There are probably some phrases you should leave out of your lingo when you’re a leader.
“Do what I tell you to do ‘cause I’m the boss”
“That’s a terrible idea”
These are a few examples of phrases to ditch if you want to build a trusting, high performing team.
But there ARE some phrases that skilled leaders use liberally in their conversations. Using them can help you become a better leader too. Here are five:
- “How do you want me to give you feedback?”
We all know that giving and receiving feedback is a good thing. See here and here if you need convincing of that. But this phrase is a good one to ask a direct report when you first start leading them. People are different and like to receive feedback in different ways, so understanding this is useful. This question helps you have a conversation about the process you’ll engage in when it comes to giving them feedback (both positive and redirectional) before you have to give it. It also gives them a heads up that your feedback to them is an important part of helping them succeed. Have a conversation around how they like to receive positive feedback, as well as how to approach it when you see they’re coming unstuck. What should you avoid when giving them feedback? What can you do to give them feedback that will be effective for them?
- “What does success look like in this situation?”
We often think we’re on the same page about what success looks like. More often than not, that’s not the case. Getting clear with your team or someone you lead on exactly what you will be seeing and feeling if you’re successful not only helps you get specific, but also avoids confusion and miscommunication. Many performance issues come from us assuming we’re on the same page, when in fact, we don’t have collective clarity about exactly what success means.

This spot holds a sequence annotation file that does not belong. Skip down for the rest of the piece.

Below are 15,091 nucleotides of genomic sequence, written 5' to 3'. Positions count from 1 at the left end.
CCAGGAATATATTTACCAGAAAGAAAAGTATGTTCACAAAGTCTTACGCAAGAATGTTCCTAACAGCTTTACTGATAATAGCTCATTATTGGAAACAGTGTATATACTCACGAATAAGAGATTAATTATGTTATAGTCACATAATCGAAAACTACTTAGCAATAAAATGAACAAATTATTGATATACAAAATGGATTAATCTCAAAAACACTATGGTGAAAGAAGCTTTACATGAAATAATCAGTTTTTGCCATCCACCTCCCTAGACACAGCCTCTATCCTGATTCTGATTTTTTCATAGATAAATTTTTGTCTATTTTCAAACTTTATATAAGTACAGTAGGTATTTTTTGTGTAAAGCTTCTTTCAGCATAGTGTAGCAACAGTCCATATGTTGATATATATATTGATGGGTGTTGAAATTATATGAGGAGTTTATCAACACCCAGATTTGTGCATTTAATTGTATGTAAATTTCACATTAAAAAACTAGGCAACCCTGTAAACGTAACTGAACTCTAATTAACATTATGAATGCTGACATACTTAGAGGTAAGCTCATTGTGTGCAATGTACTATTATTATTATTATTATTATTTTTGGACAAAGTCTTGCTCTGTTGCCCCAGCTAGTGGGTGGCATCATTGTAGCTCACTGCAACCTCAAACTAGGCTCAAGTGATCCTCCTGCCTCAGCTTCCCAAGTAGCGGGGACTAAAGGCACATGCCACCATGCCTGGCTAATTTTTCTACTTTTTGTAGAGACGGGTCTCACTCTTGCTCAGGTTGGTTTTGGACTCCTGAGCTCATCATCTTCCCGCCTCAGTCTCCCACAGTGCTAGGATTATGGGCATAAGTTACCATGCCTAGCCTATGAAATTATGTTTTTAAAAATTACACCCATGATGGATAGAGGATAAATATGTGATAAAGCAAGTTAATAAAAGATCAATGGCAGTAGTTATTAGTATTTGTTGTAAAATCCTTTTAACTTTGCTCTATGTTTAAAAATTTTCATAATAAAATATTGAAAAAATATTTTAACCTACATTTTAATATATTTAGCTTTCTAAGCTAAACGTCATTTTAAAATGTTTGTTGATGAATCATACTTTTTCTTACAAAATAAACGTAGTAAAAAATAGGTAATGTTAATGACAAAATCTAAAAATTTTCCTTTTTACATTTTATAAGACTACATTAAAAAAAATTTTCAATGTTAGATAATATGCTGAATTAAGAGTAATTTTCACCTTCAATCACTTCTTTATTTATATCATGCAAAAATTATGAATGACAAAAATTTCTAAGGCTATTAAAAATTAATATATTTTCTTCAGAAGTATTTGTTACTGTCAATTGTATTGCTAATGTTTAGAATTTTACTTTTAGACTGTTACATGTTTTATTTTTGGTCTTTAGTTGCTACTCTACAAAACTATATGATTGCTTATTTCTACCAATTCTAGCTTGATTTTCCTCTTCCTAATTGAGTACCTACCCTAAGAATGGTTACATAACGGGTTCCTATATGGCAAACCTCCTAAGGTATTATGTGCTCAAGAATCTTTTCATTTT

- “I’m sorry.”
I’ve spoken about it here, but it bears repeating. Vulnerability-based trust, where people feel safe to admit they’ve made a mistake and share their weaknesses or fears is crucial for a high performing team. And this needs to be modelled by the leader. If you make a mistake or something doesn’t land how you intended it, then own up and give a genuine apology. You ain’t perfect.
- “Thank you for x, it meant y.”
A simple “thank you” demonstrates you value a person. It takes less than a minute and makes them more likely to repeat that behaviour. Good, yes? But even more powerful than a passing “thanks for a great job” is to add some specificity and outline the impact of what they did. In my experience, leaders tend not to give enough specific, positive feedback to their team members. Shining a light on what you want to see more of just makes sense. And as long as it’s genuine, you really can’t overdo catching people doing good stuff.
- “What can I keep doing, stop doing or do more of to lead you better?”
Merely asking this question on a regular basis to your team members – and then listening attentively and non-defensively to the answers – will make you a better leader. You’ll raise your self-awareness, get useful feedback on what helps your team perform and be engaged – plus it highlights where you could improve. They will probably skirt around the second point. So gently insist they give you at least one way you can improve – and don’t make it career limiting for them when they’re honest. Just don’t forget to say thank you at the end!
Getting your leadership lingo right is just one step towards becoming a better leader. Using the phrases above can help you build trust with your team, give and receive feedback more effectively, and become a better leader. That’s a win for you – and your team.